Ensure that user can differentiate between elements of the local navigation and find the page or item they are looking for.
Why this matters
Ambiguous text labels or the same label text on multiple elements of global navigation hurt all of our users. Those problems are magnified significantly when the user has a cognitive or neurological disability or is using assistive technology (AT).
How to implement
- Ensure that text labels are unique for each local navigation element. Don’t name two things “Overview” even if they’re in separate sections of the local navigation. Make them more specific, like “Overview of Trees” vs “Overview of Shrubs”.
- Ensure that text labels are unambiguous. For example, the word “Profile” on Wikipedia leads to a long list of potential Profile meanings, including a monitor’s color profile, a user’s personal profile, and a type of photograph. If you’re building a site for a photography studio, you definitely want to make sure the user understands the difference between “here’s where we keep profile-style photos” and “here is your user profile’.
Note that it’s important to look at the labels and links all over the page, because a user who is scanning the page for information scent won’t be looking at the local navigation alone. For example, we should not have a “Settings” menu in the global navigation and another “Settings” menu in the left navigation, because a user may assume they both serve the same purpose.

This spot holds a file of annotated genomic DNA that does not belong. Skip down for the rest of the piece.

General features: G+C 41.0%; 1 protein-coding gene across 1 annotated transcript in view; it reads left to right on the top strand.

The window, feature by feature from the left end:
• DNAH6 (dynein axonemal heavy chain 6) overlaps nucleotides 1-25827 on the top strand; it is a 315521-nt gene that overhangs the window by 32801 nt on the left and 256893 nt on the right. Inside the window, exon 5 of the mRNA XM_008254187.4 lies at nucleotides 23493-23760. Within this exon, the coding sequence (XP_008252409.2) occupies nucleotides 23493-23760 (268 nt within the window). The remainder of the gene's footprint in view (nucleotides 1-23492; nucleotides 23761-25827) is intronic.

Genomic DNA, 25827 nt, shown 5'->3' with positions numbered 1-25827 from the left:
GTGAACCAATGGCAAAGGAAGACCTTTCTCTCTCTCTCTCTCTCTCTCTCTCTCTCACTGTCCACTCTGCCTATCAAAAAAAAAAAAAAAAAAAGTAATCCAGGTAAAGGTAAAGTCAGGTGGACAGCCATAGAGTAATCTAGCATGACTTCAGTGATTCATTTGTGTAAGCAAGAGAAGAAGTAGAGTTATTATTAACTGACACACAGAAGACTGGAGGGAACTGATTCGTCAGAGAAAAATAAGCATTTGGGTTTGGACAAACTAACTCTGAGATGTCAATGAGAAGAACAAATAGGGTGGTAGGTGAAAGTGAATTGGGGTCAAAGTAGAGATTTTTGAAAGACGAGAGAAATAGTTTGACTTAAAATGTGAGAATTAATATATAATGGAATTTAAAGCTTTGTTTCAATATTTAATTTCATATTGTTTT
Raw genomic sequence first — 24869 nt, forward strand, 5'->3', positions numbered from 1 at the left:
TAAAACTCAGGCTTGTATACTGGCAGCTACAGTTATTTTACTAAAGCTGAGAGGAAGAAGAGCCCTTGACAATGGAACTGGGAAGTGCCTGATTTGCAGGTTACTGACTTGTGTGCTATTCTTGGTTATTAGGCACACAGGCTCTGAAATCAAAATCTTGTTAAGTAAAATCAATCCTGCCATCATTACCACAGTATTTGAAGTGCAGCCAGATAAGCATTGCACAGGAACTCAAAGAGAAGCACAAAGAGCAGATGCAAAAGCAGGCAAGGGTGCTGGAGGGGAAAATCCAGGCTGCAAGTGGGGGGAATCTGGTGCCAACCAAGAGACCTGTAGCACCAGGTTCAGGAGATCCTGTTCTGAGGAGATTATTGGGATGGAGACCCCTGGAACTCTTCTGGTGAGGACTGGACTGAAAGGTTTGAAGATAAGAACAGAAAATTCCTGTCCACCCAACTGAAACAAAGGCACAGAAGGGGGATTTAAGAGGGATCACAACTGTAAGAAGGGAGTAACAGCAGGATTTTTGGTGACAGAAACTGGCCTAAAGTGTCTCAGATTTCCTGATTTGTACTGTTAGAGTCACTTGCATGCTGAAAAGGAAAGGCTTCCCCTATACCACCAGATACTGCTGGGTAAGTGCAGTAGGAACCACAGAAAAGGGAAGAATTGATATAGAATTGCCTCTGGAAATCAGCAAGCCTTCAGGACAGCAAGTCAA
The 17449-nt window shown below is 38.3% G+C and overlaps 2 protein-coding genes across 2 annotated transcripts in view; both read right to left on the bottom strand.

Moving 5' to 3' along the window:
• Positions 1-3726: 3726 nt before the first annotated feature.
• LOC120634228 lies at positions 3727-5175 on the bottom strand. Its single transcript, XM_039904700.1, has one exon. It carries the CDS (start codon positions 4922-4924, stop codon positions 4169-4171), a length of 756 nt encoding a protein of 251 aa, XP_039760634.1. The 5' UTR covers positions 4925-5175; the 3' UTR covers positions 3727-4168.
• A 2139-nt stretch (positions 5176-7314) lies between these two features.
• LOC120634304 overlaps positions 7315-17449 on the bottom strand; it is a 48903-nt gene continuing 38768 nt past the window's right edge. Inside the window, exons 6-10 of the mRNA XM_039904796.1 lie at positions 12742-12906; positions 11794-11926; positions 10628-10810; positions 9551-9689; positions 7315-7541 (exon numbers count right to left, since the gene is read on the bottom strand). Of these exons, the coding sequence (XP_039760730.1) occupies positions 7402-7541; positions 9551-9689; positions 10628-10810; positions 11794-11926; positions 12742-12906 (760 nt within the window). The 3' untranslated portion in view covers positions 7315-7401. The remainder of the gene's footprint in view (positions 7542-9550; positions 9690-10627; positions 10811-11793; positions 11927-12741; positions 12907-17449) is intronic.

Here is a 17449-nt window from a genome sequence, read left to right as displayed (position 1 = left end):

Ensure you implement the labels as provided.
How to test
Perform usability testing and accessibility testing as early in the design or implementation phases as possible to ensure that users understand the local navigation terminology.
- Ensure that all elements of the local navigation contain the text specified by the Writer or Designer.
- Ensure that all icons in the local navigation are accompanied by a text description.